Mind Over Matter: How to Age Successfully in Retirement
November 13, 2014 | Enjoying Retirement
Isn’t it strange how old and grown up we feel when we’re young, and yet how young we think we are when we’re actually old? Apparently, perception is reality, at least when it comes to aging in America.
A March 2014 report in AARP Magazine, “You’re Old, I’m Not,” found that 85 percent of people (ranging in age from 40 to 90) don’t see themselves as old yet. In fact, close to half of respondents (45.1 percent) think they look younger than they actually are. And in an interesting twist, more than a third (33.7 percent) of respondents described other people their own age as being older than they really are.
Chalk it up to poor eyesight? Maybe not.
Biological changes can and do occur as we age, impacting how long each of us may live. But researchers are finding that what may matter most when it comes to aging isn’t your definition of “how old is old” but rather how you feel about being “old.”
An important line of research on this subject was started in the 1990s by Yale University psychologist Becca Levy, Ph.D. Levy and a team of researchers tracked 660 adults, ages 50 to 94, in a series of controlled experiments that spanned 23 years. That research, which was first published in The Journal of Personal and Social Psychology in 2003, showed that adults who had positive attitudes about aging lived 7.5 years longer than peers whose attitudes about aging were negative. They had better memory and sharper hearing, and they were much more likely to recover fully from disability than those with negative age stereotypes.
Other researchers have also found that successful aging is more about attitude than genes. For example, the Harvard Study of Adult Development, one of the longest, most comprehensive examinations of aging ever conducted, found that having good adjustment/coping skills (turning lemons into lemonade), maintaining strong social relationships (including a stable marriage) and pursuing education are more predictive than your genetic makeup is of whether you’ll move successfully from middle age into your 80s.
These and other studies seem to suggest that the course of aging isn’t etched in stone. Rather, there is a lot we can do to make living in retirement a great time of life, starting with the following:
1. Plan for happiness. Most people focus on the financial aspects of retirement planning. But what about retirement living? Before you can quantify how much money you’ll need in retirement, you need to have a picture of what you want your life to look like and how you want to feel. Explore the non-financial, emotional side of retirement by identifying your top priorities and the values that are most important to your life. Then come up with concrete ways to make those dreams come true.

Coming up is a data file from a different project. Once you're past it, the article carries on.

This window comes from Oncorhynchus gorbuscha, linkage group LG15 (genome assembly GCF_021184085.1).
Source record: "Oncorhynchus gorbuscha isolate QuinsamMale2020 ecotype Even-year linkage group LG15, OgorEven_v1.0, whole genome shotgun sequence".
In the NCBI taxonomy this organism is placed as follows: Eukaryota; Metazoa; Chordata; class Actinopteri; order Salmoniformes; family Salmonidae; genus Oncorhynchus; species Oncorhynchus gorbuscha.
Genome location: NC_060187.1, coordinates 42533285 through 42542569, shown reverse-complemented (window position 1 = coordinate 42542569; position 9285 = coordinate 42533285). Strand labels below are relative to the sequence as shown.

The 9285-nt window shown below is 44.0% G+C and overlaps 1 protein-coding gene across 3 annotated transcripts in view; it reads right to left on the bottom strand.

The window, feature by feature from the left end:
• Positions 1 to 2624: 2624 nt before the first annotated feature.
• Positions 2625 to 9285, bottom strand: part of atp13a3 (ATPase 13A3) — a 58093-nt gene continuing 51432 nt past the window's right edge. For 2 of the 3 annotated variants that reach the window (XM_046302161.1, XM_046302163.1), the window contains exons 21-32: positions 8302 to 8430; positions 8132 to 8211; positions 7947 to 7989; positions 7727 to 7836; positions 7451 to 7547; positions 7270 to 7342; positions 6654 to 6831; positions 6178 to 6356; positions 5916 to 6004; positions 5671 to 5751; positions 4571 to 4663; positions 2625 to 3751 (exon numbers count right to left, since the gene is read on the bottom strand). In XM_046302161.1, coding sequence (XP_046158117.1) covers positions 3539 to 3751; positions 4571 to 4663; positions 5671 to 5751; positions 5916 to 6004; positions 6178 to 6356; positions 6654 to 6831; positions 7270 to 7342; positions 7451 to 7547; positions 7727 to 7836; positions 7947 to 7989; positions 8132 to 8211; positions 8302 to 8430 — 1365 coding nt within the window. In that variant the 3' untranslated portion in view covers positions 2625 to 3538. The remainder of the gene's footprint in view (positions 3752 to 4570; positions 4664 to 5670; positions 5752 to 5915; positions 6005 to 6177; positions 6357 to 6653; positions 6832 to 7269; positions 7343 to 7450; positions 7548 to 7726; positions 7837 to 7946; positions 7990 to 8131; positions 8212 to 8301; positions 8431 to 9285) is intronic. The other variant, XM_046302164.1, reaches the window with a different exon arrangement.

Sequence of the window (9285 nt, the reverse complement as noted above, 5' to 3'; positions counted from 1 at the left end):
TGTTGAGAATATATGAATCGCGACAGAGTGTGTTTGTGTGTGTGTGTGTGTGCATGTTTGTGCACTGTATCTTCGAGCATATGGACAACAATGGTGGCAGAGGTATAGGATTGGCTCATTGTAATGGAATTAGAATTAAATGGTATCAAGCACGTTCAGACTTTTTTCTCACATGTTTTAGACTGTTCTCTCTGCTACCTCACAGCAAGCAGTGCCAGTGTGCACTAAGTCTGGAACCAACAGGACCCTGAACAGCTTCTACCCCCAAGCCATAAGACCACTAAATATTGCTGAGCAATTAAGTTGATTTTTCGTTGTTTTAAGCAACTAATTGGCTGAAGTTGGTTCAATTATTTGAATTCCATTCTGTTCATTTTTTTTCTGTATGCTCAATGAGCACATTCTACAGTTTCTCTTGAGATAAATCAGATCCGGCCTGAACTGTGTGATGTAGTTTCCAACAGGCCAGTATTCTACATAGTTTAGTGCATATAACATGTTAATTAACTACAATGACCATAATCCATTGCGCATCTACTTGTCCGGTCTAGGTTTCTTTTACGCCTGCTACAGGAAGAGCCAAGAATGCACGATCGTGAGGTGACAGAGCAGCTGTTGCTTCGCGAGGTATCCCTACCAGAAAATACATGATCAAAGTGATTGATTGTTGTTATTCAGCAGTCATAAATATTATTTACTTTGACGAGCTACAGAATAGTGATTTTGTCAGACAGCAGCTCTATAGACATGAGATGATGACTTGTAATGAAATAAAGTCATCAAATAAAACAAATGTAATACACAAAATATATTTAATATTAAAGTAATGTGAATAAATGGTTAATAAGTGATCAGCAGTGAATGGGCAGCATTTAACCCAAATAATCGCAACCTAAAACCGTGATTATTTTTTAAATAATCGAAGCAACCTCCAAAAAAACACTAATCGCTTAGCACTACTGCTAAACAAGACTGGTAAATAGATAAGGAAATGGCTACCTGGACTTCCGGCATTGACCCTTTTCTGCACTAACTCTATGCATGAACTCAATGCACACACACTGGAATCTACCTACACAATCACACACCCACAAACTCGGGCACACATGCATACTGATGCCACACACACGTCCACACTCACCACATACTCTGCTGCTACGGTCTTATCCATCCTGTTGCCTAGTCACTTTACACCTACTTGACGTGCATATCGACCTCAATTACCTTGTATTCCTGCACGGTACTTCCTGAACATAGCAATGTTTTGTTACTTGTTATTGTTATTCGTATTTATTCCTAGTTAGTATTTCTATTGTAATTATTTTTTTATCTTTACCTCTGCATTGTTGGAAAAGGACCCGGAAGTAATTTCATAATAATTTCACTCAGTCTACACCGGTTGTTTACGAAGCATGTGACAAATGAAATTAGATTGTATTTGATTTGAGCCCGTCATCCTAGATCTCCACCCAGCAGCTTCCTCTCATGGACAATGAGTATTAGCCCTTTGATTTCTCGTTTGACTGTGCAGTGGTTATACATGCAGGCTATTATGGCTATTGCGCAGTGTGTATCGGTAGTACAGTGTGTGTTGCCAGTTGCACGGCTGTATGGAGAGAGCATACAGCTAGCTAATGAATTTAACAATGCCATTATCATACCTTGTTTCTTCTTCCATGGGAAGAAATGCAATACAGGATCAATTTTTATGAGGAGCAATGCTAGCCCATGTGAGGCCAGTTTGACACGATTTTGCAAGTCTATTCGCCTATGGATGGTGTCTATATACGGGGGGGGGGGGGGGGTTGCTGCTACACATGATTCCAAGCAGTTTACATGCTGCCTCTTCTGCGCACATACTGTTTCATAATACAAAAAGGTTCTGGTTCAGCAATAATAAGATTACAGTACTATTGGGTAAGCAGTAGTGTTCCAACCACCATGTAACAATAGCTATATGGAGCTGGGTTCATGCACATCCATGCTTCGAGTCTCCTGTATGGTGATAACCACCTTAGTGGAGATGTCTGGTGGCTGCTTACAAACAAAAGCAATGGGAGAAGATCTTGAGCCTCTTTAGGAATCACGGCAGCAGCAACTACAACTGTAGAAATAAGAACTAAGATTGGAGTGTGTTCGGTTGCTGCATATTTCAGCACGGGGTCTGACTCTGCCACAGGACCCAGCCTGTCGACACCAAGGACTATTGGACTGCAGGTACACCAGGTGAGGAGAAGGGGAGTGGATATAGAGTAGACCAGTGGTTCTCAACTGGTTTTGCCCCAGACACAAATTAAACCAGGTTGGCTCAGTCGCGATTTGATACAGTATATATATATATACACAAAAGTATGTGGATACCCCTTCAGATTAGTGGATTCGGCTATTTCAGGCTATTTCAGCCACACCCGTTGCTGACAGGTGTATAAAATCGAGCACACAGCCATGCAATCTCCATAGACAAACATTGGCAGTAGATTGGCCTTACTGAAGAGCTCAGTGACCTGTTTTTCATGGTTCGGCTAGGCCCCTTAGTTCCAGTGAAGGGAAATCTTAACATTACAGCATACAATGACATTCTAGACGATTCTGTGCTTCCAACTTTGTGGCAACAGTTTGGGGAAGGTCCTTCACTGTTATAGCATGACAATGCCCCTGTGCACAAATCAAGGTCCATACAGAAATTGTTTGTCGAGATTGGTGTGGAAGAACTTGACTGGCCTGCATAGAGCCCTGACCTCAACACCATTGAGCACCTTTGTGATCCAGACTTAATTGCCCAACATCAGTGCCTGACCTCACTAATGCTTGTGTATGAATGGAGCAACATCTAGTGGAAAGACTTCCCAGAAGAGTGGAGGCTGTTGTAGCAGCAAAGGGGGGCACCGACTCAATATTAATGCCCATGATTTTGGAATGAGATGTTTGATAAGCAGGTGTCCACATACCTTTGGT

2. Look for ways to enhance your life. As you think about retirement, consider activities you can do on an ongoing basis that bring you joy and add structure to your life. It could be teaching at a community college, coaching a grandchild’s Little League team or volunteering at the local hospital. Activities like these will not only provide personal satisfaction; they’ll also help keep your mind sharp and enable you to create close connections with other people, which is vital to healthy aging.
3. Include your spouse or partner. If you’re married or live with someone, share your hopes and dreams. You might be pleasantly surprised to find that your partner would love to learn a new language with you or make that long-dreamed-about trek to Machu Picchu. Your spouse might also have dreams of his/her own you’d enjoy sharing.
4. See the glass as half full. The physical and psychological changes that come with retirement and aging can be challenging. That’s why it’s crucial to eat well, maintain your weight and exercise regularly. And don’t forget the important role having a positive attitude can play in your overall well-being. If you feel your mood shifting, check in with yourself to explore why. If you feel sad or hopeless, it’s important to seek medical attention.
It’s a common saying these days that 70 is the new 50. But even as researchers continue to explore what it means to be old, it seems pretty clear that “elderly” may be more of a state of being than a certain age. For this reason, it may not matter whether someone else thinks of you as old; what’s important is whether you think of yourself that way.